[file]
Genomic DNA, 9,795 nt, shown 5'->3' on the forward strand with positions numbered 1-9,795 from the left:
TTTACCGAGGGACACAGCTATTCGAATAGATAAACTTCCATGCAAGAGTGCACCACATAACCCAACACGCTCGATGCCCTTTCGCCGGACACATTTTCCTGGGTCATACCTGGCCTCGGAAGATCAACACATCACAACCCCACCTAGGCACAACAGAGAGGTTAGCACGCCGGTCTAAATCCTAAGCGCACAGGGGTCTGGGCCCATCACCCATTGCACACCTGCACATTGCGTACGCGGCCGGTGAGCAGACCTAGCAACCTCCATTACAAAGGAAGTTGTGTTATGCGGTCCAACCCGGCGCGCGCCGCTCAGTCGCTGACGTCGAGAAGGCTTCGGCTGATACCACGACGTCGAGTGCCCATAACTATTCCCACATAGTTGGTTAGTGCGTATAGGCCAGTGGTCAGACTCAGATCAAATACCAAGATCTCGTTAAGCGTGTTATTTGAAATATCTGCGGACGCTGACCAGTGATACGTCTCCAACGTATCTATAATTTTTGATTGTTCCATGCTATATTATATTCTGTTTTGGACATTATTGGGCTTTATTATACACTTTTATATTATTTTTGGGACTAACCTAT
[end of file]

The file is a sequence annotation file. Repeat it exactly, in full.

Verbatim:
Genomic DNA, 9,795 nt, shown 5'->3' on the forward strand with positions numbered 1-9,795 from the left:
TTTACCGAGGGACACAGCTATTCGAATAGATAAACTTCCATGCAAGAGTGCACCACATAACCCAACACGCTCGATGCCCTTTCGCCGGACACATTTTCCTGGGTCATACCTGGCCTCGGAAGATCAACACATCACAACCCCACCTAGGCACAACAGAGAGGTTAGCACGCCGGTCTAAATCCTAAGCGCACAGGGGTCTGGGCCCATCACCCATTGCACACCTGCACATTGCGTACGCGGCCGGTGAGCAGACCTAGCAACCTCCATTACAAAGGAAGTTGTGTTATGCGGTCCAACCCGGCGCGCGCCGCTCAGTCGCTGACGTCGAGAAGGCTTCGGCTGATACCACGACGTCGAGTGCCCATAACTATTCCCACATAGTTGGTTAGTGCGTATAGGCCAGTGGTCAGACTCAGATCAAATACCAAGATCTCGTTAAGCGTGTTATTTGAAATATCTGCGGACGCTGACCAGTGATACGTCTCCAACGTATCTATAATTTTTGATTGTTCCATGCTATATTATATTCTGTTTTGGACATTATTGGGCTTTATTATACACTTTTATATTATTTTTGGGACTAACCTAT